Open Society Unresolved

The Contemporary Relevance of a Contested Idea
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Publication date: 
March, 228 pages
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Is the concept of open society still relevant in the 21st century? Do the current social, moral, and political realities call for a drastic revision of this concept? Here fifteen essays address real-world contemporary challenges to open society from a variety of perspectives. What unites the individual authors and chapters is an interest in open society’s continuing usefulness and relevance to address current problems. And what distinguishes them is a rich variety of geographical and cultural backgrounds, and a wide range of academic disciplines and traditions.

While focusing on probing the contemporary relevance of the concept, several chapters approach it historically. The book features a comprehensive introduction to the history and current ‘uses’ of the theory of open society. The authors link the concept to contemporary themes including education, Artificial Intelligence, cognitive science, African cosmology, colonialism, and feminism. The diversity of viewpoints in the analysis reflects a commitment to plurality that is at the heart of this book and of the idea of open society itself.

Introduction: Open Society Unresolved: Charting the Contested Terrain
Christof Royer

PART I. Philosophical and Theoretical Perspectives on Open Society 

Human Nature and the Open Society 
Thom Scott-Phillips

In Praise of Coldness: The Open Neighborhood and Its Enemies 
Rachid Boutayeb

Against Identity: Individuality as the Foundation of Open Society 
Gregory Lobo

Empirical Embodiment of Critical Rationalism: Deliberative Theory and Open Society 
Gazela Pudar Draško and Predrag Krstić

Open Society as an Achievement: Popper, Gaus, and the Liberal Tradition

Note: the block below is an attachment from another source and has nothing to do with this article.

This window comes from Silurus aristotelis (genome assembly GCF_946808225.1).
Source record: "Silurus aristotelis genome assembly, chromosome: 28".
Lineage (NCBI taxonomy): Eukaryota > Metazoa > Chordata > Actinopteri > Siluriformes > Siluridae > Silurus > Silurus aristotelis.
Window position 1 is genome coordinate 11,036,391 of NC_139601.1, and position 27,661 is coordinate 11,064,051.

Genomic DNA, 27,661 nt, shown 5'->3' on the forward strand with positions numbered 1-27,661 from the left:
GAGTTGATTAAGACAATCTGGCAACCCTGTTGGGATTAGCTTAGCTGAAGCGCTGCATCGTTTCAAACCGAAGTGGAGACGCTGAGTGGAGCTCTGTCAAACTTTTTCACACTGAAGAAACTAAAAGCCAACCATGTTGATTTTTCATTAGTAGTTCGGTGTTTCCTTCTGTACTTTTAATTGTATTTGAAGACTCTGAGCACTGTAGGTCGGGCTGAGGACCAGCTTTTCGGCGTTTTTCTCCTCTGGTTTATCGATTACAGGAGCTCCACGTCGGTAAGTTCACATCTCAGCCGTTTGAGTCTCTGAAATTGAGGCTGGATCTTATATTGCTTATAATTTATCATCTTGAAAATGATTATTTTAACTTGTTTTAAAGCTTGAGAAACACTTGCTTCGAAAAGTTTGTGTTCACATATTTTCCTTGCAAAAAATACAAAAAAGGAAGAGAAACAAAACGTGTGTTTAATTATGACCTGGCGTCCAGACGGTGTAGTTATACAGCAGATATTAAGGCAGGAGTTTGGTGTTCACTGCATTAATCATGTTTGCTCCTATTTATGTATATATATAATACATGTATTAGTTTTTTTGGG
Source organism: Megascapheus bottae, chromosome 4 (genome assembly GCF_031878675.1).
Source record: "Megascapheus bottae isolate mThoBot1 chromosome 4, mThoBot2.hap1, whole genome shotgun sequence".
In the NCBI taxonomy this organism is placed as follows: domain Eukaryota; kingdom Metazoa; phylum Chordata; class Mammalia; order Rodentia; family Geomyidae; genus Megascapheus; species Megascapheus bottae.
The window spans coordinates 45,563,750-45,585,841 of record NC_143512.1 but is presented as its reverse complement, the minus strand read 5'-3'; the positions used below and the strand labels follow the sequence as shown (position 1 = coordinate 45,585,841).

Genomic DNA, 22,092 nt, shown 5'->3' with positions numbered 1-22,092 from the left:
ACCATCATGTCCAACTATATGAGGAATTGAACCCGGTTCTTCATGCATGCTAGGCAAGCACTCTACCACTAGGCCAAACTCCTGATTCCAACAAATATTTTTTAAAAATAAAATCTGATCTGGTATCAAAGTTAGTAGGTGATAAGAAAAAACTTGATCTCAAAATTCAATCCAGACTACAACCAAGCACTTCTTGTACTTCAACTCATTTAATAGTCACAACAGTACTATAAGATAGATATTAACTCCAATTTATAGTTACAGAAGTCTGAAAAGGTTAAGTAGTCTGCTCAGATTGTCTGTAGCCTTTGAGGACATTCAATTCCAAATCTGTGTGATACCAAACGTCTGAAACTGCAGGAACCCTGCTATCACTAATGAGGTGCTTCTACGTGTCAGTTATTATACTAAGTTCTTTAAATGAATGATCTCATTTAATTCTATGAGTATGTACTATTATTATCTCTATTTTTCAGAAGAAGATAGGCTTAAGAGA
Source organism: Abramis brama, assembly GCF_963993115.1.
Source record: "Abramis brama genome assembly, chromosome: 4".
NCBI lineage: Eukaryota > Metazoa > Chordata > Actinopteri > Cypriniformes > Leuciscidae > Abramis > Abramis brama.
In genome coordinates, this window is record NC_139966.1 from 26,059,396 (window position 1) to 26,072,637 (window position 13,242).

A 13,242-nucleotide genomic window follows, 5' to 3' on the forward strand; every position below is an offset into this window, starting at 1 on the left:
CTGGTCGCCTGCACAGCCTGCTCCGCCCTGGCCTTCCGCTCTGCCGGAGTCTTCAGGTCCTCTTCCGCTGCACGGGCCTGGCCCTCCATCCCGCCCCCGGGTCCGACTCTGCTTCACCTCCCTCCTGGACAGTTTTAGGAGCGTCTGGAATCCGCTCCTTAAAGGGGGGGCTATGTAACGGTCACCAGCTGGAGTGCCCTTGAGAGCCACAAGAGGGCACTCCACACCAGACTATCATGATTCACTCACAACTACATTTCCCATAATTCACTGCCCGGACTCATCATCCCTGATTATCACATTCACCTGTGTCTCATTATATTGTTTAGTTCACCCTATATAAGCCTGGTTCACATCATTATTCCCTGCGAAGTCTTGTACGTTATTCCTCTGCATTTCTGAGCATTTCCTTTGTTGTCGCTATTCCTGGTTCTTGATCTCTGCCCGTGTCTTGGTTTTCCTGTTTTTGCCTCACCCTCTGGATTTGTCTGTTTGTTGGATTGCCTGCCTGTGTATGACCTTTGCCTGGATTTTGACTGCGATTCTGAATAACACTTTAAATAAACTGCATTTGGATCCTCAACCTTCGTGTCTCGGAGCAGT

Piers Norris Turner

Nozick’s Meta-Utopia as an Open Society 
Avery Fox White

Hannah Arendt and Literary Pedagogy
Andrea Timár

Can Bergson’s Definition of Open Society Be Useful Today? 
Jean-Louis Fabiani

PART II. National and Regional Perspectives on Open Society 

The Gender of Illiberalism: New Transnational Alliances against Open Societies in Central and Eastern Europe 
Katalin Fábián

Open Society Contested: Liberal Universalism versus Autocratic Functionalism in Hong Kong 
Kenneth Ka-Lok Chan

“Sorosoids”: Uses of Labeling in Bulgaria 
Lubomir Terziev

An African Background to the Concept of Open Society: Ikenga and Ofo Cultic Figures as Structural Representations of the Enterprising Spirit of the Igbo of Nigeria 
Nwankwo T. Nwaezeigwe

Imagining the Future of Intelligence in Open Societies: Venturing beyond Secrecy and Scientific Prophecy as Totalitarian Modes of Modernity 
Anna Eva Grutza

Open Society in Crisis: Making Sense of Public Health and Expert Advice during Covid-19 
Tarun Weeramanthri

List of Contributors 

"Not much in Open Society Unresolved is surprising, but that is a good thing—let me repeat: that is a good thing. If looked at the concept of open society from within the broader intellectual open society context, there’s nothing new or radical or startling for us to uncover. The distinctive contribution of Royer and Matei’s book is to have reiterated in diverse ways the challenge where to draw a clear boundary line between open society’s friends and foes."
“As new challenges continue to emerge and threaten open societies around the world, there is a renewed urgency in understanding the nature of the open society in all its complexity and diversity. This collection of essays does just that, exploring different historical, analytical, and political elements that make up open societies while noting that the very idea of the open society is itself contested. This is as it should be. Open societies prize the contestation of ideas and this volume exemplifies that ideal while examining it. Understanding the foundations and challenges of an open, free, and dynamic society is one of the most urgent and crucial intellectual tasks of our time and I can’t think of a better place to start wrestling with those issues than this excellent volume.”
“Open Society Unresolved contributes some new perspectives to the existing literatures on the concept of Open Society. The volume demonstrates how the significant enrichment of the Open Society is possible with an emphasis on the pluralism of ideas and the embrace of non-western political ideologies, other than liberal politics alone. This enhances both the theory and practice of Karl Popper’s own stress on openness. The book advances constructive debates on new ways of thinking about the open society, and the plurality of ways that will help to promote openness in society. It is a must-read for scholars interested in liberal politics, international politics and justice, moral philosophy and law.”